Michigan State University joins solar revolution with 11 MW project


Michigan State University (MSU) has joined the solar revolution with the commissioning of its 11 MW carport solar project just before Christmas last year.

The project (literally) covers 45 acres comprised of 4,500 parking spaces on the university’s main East Lansing campus.

More interestingly, the $19.8 million loan that fueled the construction of the project by Indiana-based Inovateus Solar has been paid off thanks to a $10.2 million 10-year loan and a $9.7 million tax-equity investment by 1st Source Bank.

Alterra Power Corporation, a Canadian power conglomerate, will manage the project under a 25-year agreement with the university to purchase 100% of the electricity produced by the project. It also holds a 100% sponsor equity interest in the project under an agreement with Inovateus.

Inovateus will supply long-term operations and maintenance of the project for Michigan State.

As a land-grant college, Michigan State’s commitment to solar is particularly fitting. Land-grant colleges are universities designated by states to receive the benefits of the Morrill Acts of 1862 and 1890 to focus on practical subjects like agriculture, science, military science and engineering. Solar installations, of course, satisfy the environmental conservation (falling under the agriculture mandate), science and engineering portions of those mandates.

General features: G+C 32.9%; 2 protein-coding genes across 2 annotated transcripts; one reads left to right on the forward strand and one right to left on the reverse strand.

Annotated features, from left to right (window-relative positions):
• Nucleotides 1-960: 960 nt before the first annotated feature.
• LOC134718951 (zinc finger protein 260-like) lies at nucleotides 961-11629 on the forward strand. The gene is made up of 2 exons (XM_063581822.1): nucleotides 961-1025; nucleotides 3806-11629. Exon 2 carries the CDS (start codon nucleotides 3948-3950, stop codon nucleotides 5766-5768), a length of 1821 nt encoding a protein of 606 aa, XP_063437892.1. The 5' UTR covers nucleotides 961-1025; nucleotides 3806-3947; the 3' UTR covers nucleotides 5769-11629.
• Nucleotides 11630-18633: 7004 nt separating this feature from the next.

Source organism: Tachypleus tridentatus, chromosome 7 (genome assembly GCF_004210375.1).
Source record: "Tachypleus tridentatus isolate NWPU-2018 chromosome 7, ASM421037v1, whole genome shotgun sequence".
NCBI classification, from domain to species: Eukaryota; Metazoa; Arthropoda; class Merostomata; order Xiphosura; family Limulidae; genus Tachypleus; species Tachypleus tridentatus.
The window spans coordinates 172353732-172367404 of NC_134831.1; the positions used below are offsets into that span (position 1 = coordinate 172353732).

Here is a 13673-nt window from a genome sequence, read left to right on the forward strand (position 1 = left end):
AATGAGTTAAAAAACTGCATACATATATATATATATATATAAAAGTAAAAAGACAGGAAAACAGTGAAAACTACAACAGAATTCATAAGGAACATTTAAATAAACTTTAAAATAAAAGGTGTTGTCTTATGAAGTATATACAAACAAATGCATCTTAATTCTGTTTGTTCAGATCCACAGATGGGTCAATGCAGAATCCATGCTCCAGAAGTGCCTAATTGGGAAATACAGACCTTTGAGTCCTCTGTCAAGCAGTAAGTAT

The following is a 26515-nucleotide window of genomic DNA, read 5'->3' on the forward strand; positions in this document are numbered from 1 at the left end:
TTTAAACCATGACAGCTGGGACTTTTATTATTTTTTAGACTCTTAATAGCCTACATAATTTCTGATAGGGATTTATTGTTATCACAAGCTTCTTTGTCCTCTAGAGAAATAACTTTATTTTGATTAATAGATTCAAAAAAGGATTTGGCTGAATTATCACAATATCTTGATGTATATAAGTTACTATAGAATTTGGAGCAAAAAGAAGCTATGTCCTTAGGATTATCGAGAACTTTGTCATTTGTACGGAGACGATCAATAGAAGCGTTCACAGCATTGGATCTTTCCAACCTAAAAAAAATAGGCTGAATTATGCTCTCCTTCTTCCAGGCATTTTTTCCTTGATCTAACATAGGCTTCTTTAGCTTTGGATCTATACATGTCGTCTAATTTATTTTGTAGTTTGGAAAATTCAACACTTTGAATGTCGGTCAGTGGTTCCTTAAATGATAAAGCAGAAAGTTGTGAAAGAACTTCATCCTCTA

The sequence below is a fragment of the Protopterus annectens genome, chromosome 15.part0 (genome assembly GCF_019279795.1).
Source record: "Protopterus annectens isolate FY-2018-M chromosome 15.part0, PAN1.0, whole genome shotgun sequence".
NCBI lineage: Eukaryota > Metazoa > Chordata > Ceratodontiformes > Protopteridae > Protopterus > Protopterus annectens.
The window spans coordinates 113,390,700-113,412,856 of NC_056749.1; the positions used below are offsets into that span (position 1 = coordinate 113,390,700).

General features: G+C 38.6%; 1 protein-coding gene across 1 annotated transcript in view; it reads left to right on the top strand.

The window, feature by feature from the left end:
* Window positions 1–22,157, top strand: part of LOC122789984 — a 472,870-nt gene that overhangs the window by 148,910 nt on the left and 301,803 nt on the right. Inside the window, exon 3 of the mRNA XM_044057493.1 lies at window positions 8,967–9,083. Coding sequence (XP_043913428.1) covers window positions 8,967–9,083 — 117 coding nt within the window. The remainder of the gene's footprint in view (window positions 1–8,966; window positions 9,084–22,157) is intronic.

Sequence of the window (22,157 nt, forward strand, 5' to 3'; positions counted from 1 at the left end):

“We’re pleased to complete this project within 2017 – with tremendous thanks to our partners at Michigan State University, 1st Source and Inovateus,” said Jon Schintler, vice president of Project Finance & Development at Alterra. “We’re looking forward to further growth of our U.S. solar business and many successful years delivering clean power to MSU.”

The Michigan State project is part of a larger trend for colleges and universities across the country as they try to wean themselves from their often outdated campus-located fossil-fuel plants. Earlier last year, for example, Inovateus completed a similar project for Notre Dame.

The trend is so strong that companies are starting to specialize in these types of commercial projects. Maryland-based Standard Solar (also in conjunction with a Canadian power giant – Gaz Metro, in their case), for example, has helped schools ranging from Anne Arundel Community College to the University of Delaware go solar and has developed a division specifically to handle such projects.


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